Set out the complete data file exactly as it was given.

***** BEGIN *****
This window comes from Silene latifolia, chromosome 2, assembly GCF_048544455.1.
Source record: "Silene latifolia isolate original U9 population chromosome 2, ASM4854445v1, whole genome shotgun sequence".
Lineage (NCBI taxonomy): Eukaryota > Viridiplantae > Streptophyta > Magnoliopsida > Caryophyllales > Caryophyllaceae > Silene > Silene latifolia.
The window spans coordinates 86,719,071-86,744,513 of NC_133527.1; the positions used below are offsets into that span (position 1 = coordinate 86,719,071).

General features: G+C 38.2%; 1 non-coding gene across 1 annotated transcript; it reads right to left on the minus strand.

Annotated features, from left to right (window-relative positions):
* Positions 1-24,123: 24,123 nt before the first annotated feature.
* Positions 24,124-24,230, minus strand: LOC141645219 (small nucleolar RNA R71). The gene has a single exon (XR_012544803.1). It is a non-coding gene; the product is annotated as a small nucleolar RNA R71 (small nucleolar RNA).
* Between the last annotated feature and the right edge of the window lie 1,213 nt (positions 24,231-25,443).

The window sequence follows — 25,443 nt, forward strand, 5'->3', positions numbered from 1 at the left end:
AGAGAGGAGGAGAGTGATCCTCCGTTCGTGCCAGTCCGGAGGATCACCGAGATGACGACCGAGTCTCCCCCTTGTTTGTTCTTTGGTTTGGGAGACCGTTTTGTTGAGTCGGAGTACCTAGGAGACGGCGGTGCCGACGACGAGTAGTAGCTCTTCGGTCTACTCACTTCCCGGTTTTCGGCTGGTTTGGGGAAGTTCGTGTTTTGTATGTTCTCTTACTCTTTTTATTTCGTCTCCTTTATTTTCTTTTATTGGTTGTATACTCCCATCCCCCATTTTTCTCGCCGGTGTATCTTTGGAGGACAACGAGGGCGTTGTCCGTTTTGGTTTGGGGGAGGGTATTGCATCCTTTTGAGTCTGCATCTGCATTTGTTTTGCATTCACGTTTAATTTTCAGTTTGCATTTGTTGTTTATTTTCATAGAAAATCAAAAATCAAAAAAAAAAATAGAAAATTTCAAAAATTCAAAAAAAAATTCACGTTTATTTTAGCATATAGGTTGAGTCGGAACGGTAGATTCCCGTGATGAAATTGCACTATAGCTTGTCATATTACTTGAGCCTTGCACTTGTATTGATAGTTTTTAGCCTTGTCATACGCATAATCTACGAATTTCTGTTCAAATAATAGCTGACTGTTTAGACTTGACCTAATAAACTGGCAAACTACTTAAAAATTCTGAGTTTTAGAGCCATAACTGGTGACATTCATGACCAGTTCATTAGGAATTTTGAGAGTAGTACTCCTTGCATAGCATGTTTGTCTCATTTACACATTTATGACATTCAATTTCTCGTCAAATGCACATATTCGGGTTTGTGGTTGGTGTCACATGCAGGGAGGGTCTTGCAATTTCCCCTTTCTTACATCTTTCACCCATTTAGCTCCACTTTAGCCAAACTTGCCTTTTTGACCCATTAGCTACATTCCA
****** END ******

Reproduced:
This window comes from Silene latifolia, chromosome 2, assembly GCF_048544455.1.
Source record: "Silene latifolia isolate original U9 population chromosome 2, ASM4854445v1, whole genome shotgun sequence".
Lineage (NCBI taxonomy): Eukaryota > Viridiplantae > Streptophyta > Magnoliopsida > Caryophyllales > Caryophyllaceae > Silene > Silene latifolia.
The window spans coordinates 86,719,071-86,744,513 of NC_133527.1; the positions used below are offsets into that span (position 1 = coordinate 86,719,071).

General features: G+C 38.2%; 1 non-coding gene across 1 annotated transcript; it reads right to left on the minus strand.

Annotated features, from left to right (window-relative positions):
* Positions 1-24,123: 24,123 nt before the first annotated feature.
* Positions 24,124-24,230, minus strand: LOC141645219 (small nucleolar RNA R71). The gene has a single exon (XR_012544803.1). It is a non-coding gene; the product is annotated as a small nucleolar RNA R71 (small nucleolar RNA).
* Between the last annotated feature and the right edge of the window lie 1,213 nt (positions 24,231-25,443).

The window sequence follows — 25,443 nt, forward strand, 5'->3', positions numbered from 1 at the left end:
AGAGAGGAGGAGAGTGATCCTCCGTTCGTGCCAGTCCGGAGGATCACCGAGATGACGACCGAGTCTCCCCCTTGTTTGTTCTTTGGTTTGGGAGACCGTTTTGTTGAGTCGGAGTACCTAGGAGACGGCGGTGCCGACGACGAGTAGTAGCTCTTCGGTCTACTCACTTCCCGGTTTTCGGCTGGTTTGGGGAAGTTCGTGTTTTGTATGTTCTCTTACTCTTTTTATTTCGTCTCCTTTATTTTCTTTTATTGGTTGTATACTCCCATCCCCCATTTTTCTCGCCGGTGTATCTTTGGAGGACAACGAGGGCGTTGTCCGTTTTGGTTTGGGGGAGGGTATTGCATCCTTTTGAGTCTGCATCTGCATTTGTTTTGCATTCACGTTTAATTTTCAGTTTGCATTTGTTGTTTATTTTCATAGAAAATCAAAAATCAAAAAAAAAAATAGAAAATTTCAAAAATTCAAAAAAAAATTCACGTTTATTTTAGCATATAGGTTGAGTCGGAACGGTAGATTCCCGTGATGAAATTGCACTATAGCTTGTCATATTACTTGAGCCTTGCACTTGTATTGATAGTTTTTAGCCTTGTCATACGCATAATCTACGAATTTCTGTTCAAATAATAGCTGACTGTTTAGACTTGACCTAATAAACTGGCAAACTACTTAAAAATTCTGAGTTTTAGAGCCATAACTGGTGACATTCATGACCAGTTCATTAGGAATTTTGAGAGTAGTACTCCTTGCATAGCATGTTTGTCTCATTTACACATTTATGACATTCAATTTCTCGTCAAATGCACATATTCGGGTTTGTGGTTGGTGTCACATGCAGGGAGGGTCTTGCAATTTCCCCTTTCTTACATCTTTCACCCATTTAGCTCCACTTTAGCCAAACTTGCCTTTTTGACCCATTAGCTACATTCCA